Go Back   UG Community @ Ultimate-Guitar.Com > Music > Musician Talk
User Name  
Password
Search:

Reply
Old 02-13-2013, 04:47 PM   #1
ChucklesMginty
Avicii - Levels
 
ChucklesMginty's Avatar
 
Join Date: Jul 2007
Location: Avicii - Levels
Alright, I want to begin composing.

I only have the vaguest idea. But I want to begin studying 'classical' composition, I can't study at a college so I'm just going to have to teach myself.

I've studied up to Grade 5 theory (just about) and I can play a tiny bit of piano.

Now where on Earth do I begin?

Books, online courses? What kind of form or instrumentation is easy to start off with? Do you just start writing and improve from there, or get an idea of what you're doing first before you begin?

I can't afford Sibelius or anything fancy like that, this is a pen + paper and piano deal. Learning to read it and hear it in my head with audio reference.
__________________
Eric Whitacre is for casuals.

Last edited by ChucklesMginty : 02-13-2013 at 04:49 PM.
ChucklesMginty is offline   Reply With Quote
Old 02-13-2013, 05:02 PM   #2
Reagar
Registered User
 
Join Date: Aug 2008
Listen to lots of music. I think that's more important than anything you can formally learn. Beethoven, Mozart and stuff. Try and work out why the greats are so great.
Reagar is offline   Reply With Quote
Old 02-13-2013, 05:07 PM   #3
Weirdbag
UG Member
 
Weirdbag's Avatar
 
Join Date: Dec 2010
Location: Germany
get piano lessons
__________________

Post-Rock Project



Weirdbag is offline   Reply With Quote
Old 02-13-2013, 05:08 PM   #4
Macabre_Turtle
UG's UGer
 
Macabre_Turtle's Avatar
 
Join Date: Oct 2006
Location: Hermitage, PA
Guitar Pro. It costs money (unless you're computer savy, arggh), but I owe my whole musicianship to it's creators.
__________________
My upcoming album.
Atlas Burden'

Covers:
STS - Emersion - Dual Guitar/Bass
STS - Redwoods - Dual Guitar
BTBAM - The Backtrack - Bass/Guitar
BTBAM - Sun of Nothing - Guitar
Macabre_Turtle is offline   Reply With Quote
Old 02-13-2013, 05:38 PM   #5
Hail
kill both bass players
 
Hail's Avatar
 
Join Date: Jan 2010
Location: Dallas
he said classical composition you nuts

find a good university, get their composition class' books - should be easy to find. or scour your library and read everything you can.

or be enroll in a class at a junior college nearby (just enough to get an ID) and go apeshit on their library
Hail is offline   Reply With Quote
Old 02-13-2013, 05:38 PM   #6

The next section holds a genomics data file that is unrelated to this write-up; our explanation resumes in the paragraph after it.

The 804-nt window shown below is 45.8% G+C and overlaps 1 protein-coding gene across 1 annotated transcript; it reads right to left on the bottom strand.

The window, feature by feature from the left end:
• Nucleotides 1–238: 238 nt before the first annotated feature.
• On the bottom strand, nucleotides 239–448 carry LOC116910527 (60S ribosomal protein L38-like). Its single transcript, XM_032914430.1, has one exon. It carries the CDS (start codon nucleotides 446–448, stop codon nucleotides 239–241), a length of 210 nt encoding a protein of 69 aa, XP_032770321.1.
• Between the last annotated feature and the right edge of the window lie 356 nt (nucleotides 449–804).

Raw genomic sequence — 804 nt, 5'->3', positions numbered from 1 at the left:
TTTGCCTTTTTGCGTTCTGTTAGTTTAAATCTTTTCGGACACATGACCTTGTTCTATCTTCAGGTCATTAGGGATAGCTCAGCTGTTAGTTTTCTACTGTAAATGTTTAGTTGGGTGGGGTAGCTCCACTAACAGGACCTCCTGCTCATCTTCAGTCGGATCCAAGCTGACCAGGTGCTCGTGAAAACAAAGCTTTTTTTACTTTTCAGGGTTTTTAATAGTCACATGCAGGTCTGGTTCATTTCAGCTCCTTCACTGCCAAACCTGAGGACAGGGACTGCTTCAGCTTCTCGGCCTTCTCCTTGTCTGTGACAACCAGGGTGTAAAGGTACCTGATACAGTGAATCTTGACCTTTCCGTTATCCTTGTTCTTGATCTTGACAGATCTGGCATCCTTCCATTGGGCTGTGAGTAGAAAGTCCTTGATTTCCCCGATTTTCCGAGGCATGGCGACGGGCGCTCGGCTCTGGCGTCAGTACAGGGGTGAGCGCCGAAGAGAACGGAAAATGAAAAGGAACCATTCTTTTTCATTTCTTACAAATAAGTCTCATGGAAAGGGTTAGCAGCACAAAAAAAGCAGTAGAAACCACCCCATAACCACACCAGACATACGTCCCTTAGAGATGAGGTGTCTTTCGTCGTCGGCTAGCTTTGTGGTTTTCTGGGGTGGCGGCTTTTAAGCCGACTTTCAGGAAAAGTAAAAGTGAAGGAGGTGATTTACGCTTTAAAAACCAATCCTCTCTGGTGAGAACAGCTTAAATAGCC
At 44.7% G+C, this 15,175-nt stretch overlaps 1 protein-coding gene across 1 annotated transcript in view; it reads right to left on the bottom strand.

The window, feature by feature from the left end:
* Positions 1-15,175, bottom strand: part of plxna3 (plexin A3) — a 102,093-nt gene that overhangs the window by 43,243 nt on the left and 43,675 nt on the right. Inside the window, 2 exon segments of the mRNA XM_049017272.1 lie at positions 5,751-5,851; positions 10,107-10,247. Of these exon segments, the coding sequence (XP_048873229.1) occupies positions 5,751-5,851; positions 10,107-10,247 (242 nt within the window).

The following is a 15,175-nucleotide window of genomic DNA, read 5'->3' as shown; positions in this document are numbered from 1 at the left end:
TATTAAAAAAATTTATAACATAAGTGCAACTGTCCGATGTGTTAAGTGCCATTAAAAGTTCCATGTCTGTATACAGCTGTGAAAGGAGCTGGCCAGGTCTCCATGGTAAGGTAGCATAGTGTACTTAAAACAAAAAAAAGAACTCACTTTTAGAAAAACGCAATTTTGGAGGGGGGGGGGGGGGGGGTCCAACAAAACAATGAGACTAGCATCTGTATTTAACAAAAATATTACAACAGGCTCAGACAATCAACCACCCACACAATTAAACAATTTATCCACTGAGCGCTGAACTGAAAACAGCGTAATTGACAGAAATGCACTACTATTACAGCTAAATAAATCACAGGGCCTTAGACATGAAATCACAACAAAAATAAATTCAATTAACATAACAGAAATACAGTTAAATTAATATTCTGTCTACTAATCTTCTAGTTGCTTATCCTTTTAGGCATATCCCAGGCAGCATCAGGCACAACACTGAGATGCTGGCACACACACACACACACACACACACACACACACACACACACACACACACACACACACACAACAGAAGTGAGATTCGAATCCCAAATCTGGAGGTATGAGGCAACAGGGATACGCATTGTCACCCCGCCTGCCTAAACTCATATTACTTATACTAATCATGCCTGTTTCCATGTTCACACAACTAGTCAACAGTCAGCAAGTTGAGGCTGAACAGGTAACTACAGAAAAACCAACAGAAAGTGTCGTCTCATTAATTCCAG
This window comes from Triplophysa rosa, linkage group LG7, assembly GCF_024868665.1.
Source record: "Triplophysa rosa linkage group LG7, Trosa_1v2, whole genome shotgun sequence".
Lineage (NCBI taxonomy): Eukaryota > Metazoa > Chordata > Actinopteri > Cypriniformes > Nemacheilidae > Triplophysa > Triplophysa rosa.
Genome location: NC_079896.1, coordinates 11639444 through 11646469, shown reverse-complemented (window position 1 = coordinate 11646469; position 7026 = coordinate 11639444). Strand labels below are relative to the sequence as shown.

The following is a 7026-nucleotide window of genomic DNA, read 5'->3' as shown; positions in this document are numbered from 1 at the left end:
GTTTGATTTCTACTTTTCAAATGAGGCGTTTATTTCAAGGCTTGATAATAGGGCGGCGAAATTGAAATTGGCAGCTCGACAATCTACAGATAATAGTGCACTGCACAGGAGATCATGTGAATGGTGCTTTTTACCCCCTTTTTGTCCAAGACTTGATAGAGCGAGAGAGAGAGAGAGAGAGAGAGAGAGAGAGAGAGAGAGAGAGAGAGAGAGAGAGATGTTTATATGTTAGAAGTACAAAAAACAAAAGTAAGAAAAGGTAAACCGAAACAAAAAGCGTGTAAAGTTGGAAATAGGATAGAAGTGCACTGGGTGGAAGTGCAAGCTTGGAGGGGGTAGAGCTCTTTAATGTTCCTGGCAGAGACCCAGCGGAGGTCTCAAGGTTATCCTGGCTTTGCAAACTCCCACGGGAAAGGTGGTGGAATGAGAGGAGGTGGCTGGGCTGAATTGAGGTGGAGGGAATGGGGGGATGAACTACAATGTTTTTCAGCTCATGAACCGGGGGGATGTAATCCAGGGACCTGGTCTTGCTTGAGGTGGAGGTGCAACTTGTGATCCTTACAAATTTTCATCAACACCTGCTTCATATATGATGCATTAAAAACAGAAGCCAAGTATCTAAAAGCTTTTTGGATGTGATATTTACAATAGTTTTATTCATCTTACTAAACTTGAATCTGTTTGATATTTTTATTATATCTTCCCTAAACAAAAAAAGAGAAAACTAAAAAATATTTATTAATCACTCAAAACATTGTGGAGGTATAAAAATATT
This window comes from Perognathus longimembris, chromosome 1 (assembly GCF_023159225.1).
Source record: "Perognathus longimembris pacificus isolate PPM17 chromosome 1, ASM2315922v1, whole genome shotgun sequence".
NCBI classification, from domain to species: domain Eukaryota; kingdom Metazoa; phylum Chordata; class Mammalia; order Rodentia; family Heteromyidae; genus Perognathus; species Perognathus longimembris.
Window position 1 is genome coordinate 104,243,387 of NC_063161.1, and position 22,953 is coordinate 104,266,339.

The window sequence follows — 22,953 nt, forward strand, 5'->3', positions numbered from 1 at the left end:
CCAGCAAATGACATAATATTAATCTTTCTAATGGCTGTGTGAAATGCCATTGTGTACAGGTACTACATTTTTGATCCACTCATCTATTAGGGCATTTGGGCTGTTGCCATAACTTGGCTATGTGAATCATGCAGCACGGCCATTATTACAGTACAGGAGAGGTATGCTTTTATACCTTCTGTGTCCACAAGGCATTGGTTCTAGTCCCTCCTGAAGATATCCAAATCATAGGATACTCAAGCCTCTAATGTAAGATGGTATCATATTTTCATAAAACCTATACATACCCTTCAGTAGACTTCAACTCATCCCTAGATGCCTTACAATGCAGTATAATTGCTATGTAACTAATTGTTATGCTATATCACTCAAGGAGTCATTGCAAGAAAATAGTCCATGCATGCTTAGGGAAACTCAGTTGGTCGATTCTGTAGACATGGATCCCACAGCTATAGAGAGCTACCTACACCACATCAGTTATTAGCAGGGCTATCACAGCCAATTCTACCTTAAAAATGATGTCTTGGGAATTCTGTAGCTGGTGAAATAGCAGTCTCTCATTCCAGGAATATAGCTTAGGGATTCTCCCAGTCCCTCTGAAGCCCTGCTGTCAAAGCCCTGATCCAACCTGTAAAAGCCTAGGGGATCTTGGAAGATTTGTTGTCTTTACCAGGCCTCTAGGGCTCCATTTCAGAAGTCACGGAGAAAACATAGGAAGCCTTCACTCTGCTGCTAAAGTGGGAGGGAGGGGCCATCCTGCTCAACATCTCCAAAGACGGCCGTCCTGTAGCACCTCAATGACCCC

CelestialGuitar
Celestial Wish Guitarist
 
CelestialGuitar's Avatar
 
Join Date: Nov 2011
Location: Birmingham, UK
I'm an orchestral composer and while programs like Sibelius are great for that, it's so much better to invest in some real orchestral plugins, such as EWQLs software, and compose in something like Reaper, as it's so satisfying to hear your piece come to life as you write it, and with a bit of mixing, it can be ready to be licensed out and sold almost as soon as it's done.
__________________
Gear

Mesa Dual Rectifier
TC Electronic Polytune
T Rex MAB Overdrive
Boss NS-2
ESP Horizon NT See Thru Black (D Standard)

Celestial Wish on Youtube
CelestialGuitar is offline   Reply With Quote
Old 02-13-2013, 06:01 PM   #7
ChucklesMginty
Avicii - Levels
 
ChucklesMginty's Avatar
 
Join Date: Jul 2007
Location: Avicii - Levels
Quote:
Originally Posted by Reagar
Listen to lots of music. I think that's more important than anything you can formally learn. Beethoven, Mozart and stuff.

Doing that.
Quote:
Originally Posted by Weirdbag
get piano lessons

And that.
Quote:
Originally Posted by Hail
he said classical composition you nuts

find a good university, get their composition class' books - should be easy to find. or scour your library and read everything you can.

or be enroll in a class at a junior college nearby (just enough to get an ID) and go apeshit on their library


We don't really have anything like that around here, and I can't really afford any more classes.

Quote:
Originally Posted by CelestialGuitar
I'm an orchestral composer and while programs like Sibelius are great for that, it's so much better to invest in some real orchestral plugins, such as EWQLs software, and compose in something like Reaper, as it's so satisfying to hear your piece come to life as you write it, and with a bit of mixing, it can be ready to be licensed out and sold almost as soon as it's done.


I specifically don't want to use any software because I want to learn how to write straight to paper and do it all in my head. I've got no interest in producing anything.
__________________
Eric Whitacre is for casuals.

Last edited by ChucklesMginty : 02-13-2013 at 06:03 PM.
ChucklesMginty is offline   Reply With Quote